And yet Ned and Karl’s equation does a good job of resolving spherically averaged surface temperature on a number of widely varying celestial bodies. Their next paper will deal with equator-pole surface energy distribution under an atmosphere.

  18. sailboarder says:

    Tallbloke
    “The Sun controls humidity where it matters, not CO2.”

    Thanks.

    I accept that heat movement is slowed slightly by our added CO2. To compensate, a slight amount more of water is evaporated, time shifting/spreading the daily vertical mass/energy transport. The surface temperature change imo must be trivial, due this negative feedback. CO2 can only be a miniscule control knob imo.

    I don’t know what to make of the 300 mb humidity rise, following sun spots, other that to suggest it is consistent with the above. More insolation = more water vapor.

    Random fluctuations or noise around a mean is inevitable, ie, the 8 watts/m2 you mentioned.

    (IMO, without measuring heat flows, not temperature alone, on a minute by minute basis, worldwide, we have nothing to validate our models. At best we will model the big influences, ice ages, 1000 year, 600 year, maybe 60 year cycles. We should stop funding this CO2 wild goose chase).

  19. Richard111 says:

    Small point. Radiative gases DO ABSORB finite quantities of sunlight energy. For example CO2 absorbs over the 2.7 and 4.3 micron bands. Check out the peak temperature of those bands. This energy is mostly transferred kinetically to other atmospheric molecules, warming the air, and shielding the surface from a small portion of sunlight.

  20. tallbloke says:

    Richard111: more than a small portion. NASA estimates 20% or so.

  21. Richard111 says:

    Hah! So NASA confirms not all the sunlight reaches the surface!
    I assume some of that energy is used in the production of ozone and 14CO2.
    And still they claim that radiation from CO2 over the 13 to 17 micron bands warms the Earth’s surface. Again check out peak temperatures of those bands using Wien’s Law and you will find the 13 micron band peaks at 243K, -30C, the rest of the band is of course much cooler.
    Not much surface warming potential there.

  22. oldbrew says:

    Konrad mentioned ‘the erroneous belief that Earth’s atmosphere is warming the surface of the planet, not cooling it’.

    But the Moon with no atmosphere to speak of is cooler than the Earth?
    https://tallbloke.wordpress.com/2012/03/28/empirical-results-from-diviner-confirm-s-b-law-was-misapplied-to-moon/

    The Earth and Moon each receive the same flux of solar radiation; the important difference is that the Moon doesn’t have an atmosphere to insulate its surface.
    http://staff.diviner.ucla.edu/science.shtml

  23. E.M.Smith says:

    Is there any real doubt that temperature increases with pressure?

    I thought we had a lapse rate of known size that demonstrates this.

    Then there’s the gas laws.

    PV=nRT

    V is constant for modest time periods. As is n and R. Leaving, for short time periods:

    P ~= T

    where ~= is proportional. So at higher altitudes, lower pressure in the column, lower T.

    Over geologic time, n, the number of atoms can change. Over solar cycles as UV shifts, V the volume taken up (atmospheric height) changes somewhat. R is a constant.

    One could also point out a direct potential action of UV by changing atmospheric height thus V:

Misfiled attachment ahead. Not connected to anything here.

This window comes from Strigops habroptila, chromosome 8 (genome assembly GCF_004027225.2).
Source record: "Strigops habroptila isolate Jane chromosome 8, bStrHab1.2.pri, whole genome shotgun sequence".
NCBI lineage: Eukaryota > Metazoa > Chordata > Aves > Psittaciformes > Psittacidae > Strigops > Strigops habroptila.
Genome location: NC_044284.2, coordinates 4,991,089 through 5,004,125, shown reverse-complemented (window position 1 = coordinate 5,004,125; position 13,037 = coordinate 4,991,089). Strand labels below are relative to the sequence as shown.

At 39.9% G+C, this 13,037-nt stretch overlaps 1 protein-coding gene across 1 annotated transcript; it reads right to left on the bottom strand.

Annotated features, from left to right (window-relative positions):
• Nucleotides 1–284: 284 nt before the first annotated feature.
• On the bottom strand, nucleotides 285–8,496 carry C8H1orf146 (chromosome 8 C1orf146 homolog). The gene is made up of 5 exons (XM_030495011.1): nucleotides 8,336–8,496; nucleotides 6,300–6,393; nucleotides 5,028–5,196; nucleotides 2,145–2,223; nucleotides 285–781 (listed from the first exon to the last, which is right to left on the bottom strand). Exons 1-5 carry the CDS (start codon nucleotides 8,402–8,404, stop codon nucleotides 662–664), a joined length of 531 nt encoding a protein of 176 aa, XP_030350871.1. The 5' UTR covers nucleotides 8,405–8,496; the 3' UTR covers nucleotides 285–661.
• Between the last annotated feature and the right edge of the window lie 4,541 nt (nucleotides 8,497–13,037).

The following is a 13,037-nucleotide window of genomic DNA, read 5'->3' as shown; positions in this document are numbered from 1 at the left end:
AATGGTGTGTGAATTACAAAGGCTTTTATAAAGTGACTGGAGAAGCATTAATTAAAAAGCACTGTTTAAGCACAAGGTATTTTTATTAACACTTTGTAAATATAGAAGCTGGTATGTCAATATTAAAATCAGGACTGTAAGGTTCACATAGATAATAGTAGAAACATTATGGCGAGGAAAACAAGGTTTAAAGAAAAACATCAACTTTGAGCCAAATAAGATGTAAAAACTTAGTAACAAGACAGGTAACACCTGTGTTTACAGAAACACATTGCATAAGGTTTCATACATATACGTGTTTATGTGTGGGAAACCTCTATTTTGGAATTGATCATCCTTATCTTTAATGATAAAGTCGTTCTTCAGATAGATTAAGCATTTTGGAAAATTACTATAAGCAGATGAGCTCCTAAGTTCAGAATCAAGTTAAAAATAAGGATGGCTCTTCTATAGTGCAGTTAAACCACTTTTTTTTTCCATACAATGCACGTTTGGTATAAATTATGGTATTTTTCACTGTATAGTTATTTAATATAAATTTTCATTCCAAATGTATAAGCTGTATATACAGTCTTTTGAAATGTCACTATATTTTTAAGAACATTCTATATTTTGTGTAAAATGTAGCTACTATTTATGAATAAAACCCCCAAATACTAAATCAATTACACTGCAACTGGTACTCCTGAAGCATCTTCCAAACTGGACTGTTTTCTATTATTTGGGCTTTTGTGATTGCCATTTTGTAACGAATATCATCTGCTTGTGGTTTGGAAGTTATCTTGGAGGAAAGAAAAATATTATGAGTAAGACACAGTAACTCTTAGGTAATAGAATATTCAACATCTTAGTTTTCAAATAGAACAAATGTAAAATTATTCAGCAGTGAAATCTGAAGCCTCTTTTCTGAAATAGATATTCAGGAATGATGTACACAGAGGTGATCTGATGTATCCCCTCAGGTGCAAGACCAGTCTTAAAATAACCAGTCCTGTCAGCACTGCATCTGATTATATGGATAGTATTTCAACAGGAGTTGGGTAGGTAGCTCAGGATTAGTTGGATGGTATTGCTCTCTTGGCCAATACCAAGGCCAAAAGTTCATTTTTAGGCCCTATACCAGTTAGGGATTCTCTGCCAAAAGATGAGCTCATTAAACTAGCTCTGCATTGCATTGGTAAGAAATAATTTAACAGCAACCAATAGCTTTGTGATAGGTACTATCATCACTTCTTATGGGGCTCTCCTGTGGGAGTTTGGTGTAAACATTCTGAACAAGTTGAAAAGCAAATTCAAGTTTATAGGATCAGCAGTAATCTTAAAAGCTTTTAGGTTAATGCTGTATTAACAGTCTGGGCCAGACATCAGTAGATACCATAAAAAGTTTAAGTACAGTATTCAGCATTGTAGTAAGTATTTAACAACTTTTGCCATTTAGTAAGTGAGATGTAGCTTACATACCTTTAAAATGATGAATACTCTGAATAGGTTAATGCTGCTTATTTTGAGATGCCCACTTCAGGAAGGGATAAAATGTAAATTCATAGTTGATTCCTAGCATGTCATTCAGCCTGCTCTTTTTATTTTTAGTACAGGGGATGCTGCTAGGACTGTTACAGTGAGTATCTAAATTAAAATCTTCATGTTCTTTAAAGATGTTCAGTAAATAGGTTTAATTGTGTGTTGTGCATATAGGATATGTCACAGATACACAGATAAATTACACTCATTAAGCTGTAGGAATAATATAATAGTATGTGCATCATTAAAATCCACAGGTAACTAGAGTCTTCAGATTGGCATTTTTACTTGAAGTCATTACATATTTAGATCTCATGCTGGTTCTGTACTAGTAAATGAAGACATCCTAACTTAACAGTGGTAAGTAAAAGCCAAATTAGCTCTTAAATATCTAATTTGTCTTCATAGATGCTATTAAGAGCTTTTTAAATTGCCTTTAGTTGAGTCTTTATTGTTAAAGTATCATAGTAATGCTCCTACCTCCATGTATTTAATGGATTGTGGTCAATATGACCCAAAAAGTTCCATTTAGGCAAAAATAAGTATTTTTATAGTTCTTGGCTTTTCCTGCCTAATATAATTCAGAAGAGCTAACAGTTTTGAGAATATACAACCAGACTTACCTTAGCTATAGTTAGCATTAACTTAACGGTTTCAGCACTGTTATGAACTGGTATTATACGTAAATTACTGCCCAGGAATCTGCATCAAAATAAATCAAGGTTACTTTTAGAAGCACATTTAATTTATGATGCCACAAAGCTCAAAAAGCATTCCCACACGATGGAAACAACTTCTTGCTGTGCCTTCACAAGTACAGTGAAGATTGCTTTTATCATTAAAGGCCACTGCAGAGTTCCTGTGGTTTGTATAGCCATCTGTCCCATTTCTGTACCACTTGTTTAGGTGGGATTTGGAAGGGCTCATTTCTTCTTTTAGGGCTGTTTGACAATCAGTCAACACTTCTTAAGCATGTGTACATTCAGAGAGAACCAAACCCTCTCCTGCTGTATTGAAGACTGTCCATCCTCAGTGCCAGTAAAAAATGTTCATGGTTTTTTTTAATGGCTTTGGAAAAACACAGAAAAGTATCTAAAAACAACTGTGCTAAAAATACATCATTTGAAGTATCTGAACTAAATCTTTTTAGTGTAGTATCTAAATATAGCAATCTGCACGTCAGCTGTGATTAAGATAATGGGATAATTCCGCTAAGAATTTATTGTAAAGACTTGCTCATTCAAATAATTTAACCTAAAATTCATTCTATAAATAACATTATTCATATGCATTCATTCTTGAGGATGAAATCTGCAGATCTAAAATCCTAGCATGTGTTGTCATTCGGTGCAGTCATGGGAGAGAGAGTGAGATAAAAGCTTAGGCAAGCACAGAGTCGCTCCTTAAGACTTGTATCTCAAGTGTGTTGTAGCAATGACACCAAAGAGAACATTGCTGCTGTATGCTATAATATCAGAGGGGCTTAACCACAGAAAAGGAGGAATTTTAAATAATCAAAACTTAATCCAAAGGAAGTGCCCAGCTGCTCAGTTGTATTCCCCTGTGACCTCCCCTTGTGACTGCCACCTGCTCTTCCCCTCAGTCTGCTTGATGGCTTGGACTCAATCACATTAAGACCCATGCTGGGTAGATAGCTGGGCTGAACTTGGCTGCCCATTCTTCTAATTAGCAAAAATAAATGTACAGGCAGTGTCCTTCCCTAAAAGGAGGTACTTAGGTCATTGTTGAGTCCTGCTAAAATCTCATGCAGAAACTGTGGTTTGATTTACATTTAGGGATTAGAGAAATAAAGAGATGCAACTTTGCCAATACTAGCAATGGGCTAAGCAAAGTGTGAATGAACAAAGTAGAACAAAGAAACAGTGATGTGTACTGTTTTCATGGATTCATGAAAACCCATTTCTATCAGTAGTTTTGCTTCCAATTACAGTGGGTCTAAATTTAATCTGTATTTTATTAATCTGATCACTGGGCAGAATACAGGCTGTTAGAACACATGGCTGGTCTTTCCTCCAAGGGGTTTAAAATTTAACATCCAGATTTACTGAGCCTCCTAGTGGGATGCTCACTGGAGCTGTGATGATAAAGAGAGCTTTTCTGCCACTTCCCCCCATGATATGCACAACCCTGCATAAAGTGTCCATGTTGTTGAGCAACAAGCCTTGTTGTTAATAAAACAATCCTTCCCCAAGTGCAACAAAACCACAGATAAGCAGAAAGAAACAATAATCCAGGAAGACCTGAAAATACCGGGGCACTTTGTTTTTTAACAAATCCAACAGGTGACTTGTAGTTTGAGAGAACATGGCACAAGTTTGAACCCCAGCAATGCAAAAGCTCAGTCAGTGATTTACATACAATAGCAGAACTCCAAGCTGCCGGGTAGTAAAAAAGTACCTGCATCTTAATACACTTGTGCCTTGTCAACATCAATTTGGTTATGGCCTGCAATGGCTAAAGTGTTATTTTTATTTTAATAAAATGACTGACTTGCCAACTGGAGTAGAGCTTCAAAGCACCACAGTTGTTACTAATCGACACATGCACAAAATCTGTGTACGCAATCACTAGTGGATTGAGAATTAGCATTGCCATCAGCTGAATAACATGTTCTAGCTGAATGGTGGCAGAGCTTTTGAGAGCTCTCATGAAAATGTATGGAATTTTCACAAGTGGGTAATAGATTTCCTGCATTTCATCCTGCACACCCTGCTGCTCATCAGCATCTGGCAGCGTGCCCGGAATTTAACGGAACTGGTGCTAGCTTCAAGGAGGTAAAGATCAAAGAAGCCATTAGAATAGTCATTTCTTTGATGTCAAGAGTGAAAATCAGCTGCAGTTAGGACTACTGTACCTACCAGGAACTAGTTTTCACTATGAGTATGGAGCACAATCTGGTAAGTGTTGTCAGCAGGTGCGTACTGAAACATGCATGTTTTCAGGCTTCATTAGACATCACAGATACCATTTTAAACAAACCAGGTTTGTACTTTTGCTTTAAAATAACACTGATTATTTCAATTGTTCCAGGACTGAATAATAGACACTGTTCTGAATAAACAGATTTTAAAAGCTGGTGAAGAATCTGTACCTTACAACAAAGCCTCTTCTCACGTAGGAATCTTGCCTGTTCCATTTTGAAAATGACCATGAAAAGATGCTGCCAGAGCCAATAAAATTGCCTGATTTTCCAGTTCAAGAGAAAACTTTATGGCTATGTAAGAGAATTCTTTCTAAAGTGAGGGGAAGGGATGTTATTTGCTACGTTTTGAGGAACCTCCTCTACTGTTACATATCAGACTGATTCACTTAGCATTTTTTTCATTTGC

Sun cooled off, less UV, height lowered (per NASA data) so for V being initial large V and v being later smaller v:

    Pv=nRT while holding n R and P as constants (surface pressure constant), says that lower v directly ought to lead to lower T or cooling somewhere in the gas column.

  24. EternalOptimist says:

    Im a layman, but in tallblokes explanation of kinetic energy I cant help wondering that if we treat the atmosphere as just a thinner surface (I,e, take the entire planets mass as a unit) then the densest part would be the surface, which would therefore have even more kinetic energy than the bottom of a dense atmosphere.

  25. tallbloke says:

    Thanks E.M. It is rather astonishing that people who profess to know abut physics have so much trouble grasping the simple fact that gases at higher pressures are also at higher temperatures, all else being equal. Ken is starting to fluster, threatening to censor my further comments. I’ve left him with this to chew on:

    tallbloke says:
    Your comment is awaiting moderation.
    March 14, 2018 at 6:50 am

    ATTP: This is getting silly. If you include evaporation and thermals, as well as radiation, then the solar actually loses about 500W/m^2.

    I assume you meant ‘ocean’ when you wrote ‘solar’.

    If you look at Trenberth’s original energy budget diagram, you’ll see that the net IR flux represents a cooling of the surface, not a warming. 390 upwards, 324 downwards.
    So this 66W/m^2 loss along with 102W/m^2 loss via evaporation/convection, equals the 168W/m^2 incoming solar radiation absorbed at the surface.

    I hope you don’t think this is ‘misinformation’. It’s easily verifiable at many many websites.

  26. Roger Clague says:

    Konrad says

    On Earth almost all solar radiation is absorbed at the surface,

    http://mpe.dimacs.rutgers.edu/images/climate-system-energy-balance

    absorbed by surface 161 W/m^2
    absorbed by atmosphere 78 W/m^2
    total absorbed 239 W/m^2
    78/239 = 0.33
    atmosphere absorbs 33% of all energy absorbed

    http://mpe.dimacs.rutgers.edu/images/climate-system-energy-balance

  27. stpaulchuck says:

    awww come on now Tallbloke, you know that was the typical misdirect by someone who knows they can’t win a counter argument to that paper. They just hare off in the wrong direction with lots of smoke, flashing lights, and bright shiny objects to distract the mouth breathers.